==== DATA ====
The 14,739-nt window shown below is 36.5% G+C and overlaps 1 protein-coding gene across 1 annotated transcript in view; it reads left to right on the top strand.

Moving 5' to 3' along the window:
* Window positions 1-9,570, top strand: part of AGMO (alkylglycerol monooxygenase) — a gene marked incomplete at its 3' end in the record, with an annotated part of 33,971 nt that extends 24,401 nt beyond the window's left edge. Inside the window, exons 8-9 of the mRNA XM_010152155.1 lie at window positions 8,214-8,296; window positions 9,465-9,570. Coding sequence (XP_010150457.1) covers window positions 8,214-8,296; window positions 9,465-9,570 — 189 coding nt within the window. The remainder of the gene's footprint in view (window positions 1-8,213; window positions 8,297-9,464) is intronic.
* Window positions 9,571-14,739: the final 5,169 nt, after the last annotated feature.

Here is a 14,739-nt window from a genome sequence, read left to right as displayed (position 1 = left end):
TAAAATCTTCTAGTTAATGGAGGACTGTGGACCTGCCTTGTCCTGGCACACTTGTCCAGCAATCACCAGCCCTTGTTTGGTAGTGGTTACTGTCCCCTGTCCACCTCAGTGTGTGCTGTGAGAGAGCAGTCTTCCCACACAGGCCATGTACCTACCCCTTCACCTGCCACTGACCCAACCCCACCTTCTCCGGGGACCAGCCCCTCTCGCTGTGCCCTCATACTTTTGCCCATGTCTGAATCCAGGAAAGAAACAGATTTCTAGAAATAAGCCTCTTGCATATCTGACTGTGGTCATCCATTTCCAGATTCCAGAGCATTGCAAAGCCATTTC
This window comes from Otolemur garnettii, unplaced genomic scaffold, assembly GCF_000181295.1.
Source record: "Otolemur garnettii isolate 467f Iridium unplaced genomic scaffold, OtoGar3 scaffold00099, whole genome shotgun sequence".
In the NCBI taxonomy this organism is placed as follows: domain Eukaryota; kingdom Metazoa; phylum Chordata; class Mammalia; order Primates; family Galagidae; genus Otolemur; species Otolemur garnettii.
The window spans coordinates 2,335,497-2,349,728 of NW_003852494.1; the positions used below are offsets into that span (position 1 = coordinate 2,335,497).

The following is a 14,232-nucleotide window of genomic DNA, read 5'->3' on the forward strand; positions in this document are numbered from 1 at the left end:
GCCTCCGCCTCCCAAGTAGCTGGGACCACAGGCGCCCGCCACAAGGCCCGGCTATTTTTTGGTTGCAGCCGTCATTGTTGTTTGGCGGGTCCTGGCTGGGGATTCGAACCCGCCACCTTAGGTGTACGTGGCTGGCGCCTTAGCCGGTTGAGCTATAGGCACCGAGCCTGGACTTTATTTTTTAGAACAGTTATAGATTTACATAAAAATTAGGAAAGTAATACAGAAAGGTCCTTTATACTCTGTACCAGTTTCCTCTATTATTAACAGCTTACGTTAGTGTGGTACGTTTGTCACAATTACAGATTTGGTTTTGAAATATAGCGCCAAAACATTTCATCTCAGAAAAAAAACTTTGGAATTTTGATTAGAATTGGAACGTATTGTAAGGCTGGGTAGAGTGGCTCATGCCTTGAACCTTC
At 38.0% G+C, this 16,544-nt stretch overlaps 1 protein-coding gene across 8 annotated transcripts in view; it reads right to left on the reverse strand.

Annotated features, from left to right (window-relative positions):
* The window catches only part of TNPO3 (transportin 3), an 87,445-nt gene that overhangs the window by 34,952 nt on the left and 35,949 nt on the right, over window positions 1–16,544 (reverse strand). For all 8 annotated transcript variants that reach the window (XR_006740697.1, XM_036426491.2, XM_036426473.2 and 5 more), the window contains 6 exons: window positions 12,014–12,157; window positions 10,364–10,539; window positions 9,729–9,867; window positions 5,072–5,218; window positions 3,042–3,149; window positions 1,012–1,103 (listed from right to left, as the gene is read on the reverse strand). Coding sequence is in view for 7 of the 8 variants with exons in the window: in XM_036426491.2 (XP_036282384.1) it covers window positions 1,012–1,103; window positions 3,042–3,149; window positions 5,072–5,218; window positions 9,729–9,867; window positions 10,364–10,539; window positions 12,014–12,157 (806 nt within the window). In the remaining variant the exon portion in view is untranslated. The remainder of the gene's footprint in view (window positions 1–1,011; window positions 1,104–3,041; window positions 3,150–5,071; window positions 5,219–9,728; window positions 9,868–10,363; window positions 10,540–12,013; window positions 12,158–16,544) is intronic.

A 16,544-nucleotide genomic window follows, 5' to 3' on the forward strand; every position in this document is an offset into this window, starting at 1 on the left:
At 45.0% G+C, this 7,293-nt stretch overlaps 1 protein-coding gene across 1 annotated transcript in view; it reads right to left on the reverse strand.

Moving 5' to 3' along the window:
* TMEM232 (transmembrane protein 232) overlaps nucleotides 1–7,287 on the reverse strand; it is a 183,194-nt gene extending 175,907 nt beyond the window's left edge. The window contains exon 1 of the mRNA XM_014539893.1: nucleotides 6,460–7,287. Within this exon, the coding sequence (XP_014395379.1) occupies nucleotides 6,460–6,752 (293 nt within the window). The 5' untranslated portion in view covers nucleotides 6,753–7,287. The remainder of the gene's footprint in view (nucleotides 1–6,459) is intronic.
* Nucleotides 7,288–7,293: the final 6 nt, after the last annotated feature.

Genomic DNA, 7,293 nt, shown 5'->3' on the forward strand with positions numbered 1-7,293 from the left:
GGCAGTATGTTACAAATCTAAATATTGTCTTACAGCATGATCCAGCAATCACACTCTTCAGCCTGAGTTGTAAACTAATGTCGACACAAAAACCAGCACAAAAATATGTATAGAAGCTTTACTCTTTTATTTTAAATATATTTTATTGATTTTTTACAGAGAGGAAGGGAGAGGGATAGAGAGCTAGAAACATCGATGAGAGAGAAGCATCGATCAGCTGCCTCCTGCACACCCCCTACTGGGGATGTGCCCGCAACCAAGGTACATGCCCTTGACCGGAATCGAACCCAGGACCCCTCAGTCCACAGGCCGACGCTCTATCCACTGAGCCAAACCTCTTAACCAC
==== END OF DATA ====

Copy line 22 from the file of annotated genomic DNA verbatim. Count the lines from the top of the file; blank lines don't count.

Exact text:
GGCAGTATGTTACAAATCTAAATATTGTCTTACAGCATGATCCAGCAATCACACTCTTCAGCCTGAGTTGTAAACTAATGTCGACACAAAAACCAGCACAAAAATATGTATAGAAGCTTTACTCTTTTATTTTAAATATATTTTATTGATTTTTTACAGAGAGGAAGGGAGAGGGATAGAGAGCTAGAAACATCGATGAGAGAGAAGCATCGATCAGCTGCCTCCTGCACACCCCCTACTGGGGATGTGCCCGCAACCAAGGTACATGCCCTTGACCGGAATCGAACCCAGGACCCCTCAGTCCACAGGCCGACGCTCTATCCACTGAGCCAAACCTCTTAACCAC